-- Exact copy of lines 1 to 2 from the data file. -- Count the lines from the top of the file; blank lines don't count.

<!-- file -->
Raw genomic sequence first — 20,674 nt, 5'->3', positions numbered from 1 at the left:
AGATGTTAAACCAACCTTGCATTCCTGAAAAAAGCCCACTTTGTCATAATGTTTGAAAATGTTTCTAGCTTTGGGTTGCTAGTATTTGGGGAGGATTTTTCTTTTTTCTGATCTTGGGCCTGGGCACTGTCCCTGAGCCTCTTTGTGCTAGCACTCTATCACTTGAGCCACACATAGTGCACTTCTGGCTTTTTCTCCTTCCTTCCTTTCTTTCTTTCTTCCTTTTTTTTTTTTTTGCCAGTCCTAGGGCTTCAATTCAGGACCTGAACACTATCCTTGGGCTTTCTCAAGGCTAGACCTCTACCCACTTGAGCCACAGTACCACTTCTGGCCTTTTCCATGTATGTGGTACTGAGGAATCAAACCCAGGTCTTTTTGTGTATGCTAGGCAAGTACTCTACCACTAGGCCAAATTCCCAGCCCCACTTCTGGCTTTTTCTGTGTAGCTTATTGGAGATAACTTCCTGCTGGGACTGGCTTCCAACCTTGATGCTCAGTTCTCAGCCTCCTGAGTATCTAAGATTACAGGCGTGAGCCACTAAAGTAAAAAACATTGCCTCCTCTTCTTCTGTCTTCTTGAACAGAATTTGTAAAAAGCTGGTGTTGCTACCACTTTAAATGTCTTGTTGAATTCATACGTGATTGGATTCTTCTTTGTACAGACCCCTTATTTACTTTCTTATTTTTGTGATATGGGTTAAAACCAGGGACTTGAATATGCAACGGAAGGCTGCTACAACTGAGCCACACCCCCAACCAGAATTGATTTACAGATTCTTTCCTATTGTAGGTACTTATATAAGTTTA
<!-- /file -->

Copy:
Raw genomic sequence first — 20,674 nt, 5'->3', positions numbered from 1 at the left:
AGATGTTAAACCAACCTTGCATTCCTGAAAAAAGCCCACTTTGTCATAATGTTTGAAAATGTTTCTAGCTTTGGGTTGCTAGTATTTGGGGAGGATTTTTCTTTTTTCTGATCTTGGGCCTGGGCACTGTCCCTGAGCCTCTTTGTGCTAGCACTCTATCACTTGAGCCACACATAGTGCACTTCTGGCTTTTTCTCCTTCCTTCCTTTCTTTCTTTCTTCCTTTTTTTTTTTTTTGCCAGTCCTAGGGCTTCAATTCAGGACCTGAACACTATCCTTGGGCTTTCTCAAGGCTAGACCTCTACCCACTTGAGCCACAGTACCACTTCTGGCCTTTTCCATGTATGTGGTACTGAGGAATCAAACCCAGGTCTTTTTGTGTATGCTAGGCAAGTACTCTACCACTAGGCCAAATTCCCAGCCCCACTTCTGGCTTTTTCTGTGTAGCTTATTGGAGATAACTTCCTGCTGGGACTGGCTTCCAACCTTGATGCTCAGTTCTCAGCCTCCTGAGTATCTAAGATTACAGGCGTGAGCCACTAAAGTAAAAAACATTGCCTCCTCTTCTTCTGTCTTCTTGAACAGAATTTGTAAAAAGCTGGTGTTGCTACCACTTTAAATGTCTTGTTGAATTCATACGTGATTGGATTCTTCTTTGTACAGACCCCTTATTTACTTTCTTATTTTTGTGATATGGGTTAAAACCAGGGACTTGAATATGCAACGGAAGGCTGCTACAACTGAGCCACACCCCCAACCAGAATTGATTTACAGATTCTTTCCTATTGTAGGTACTTATATAAGTTTA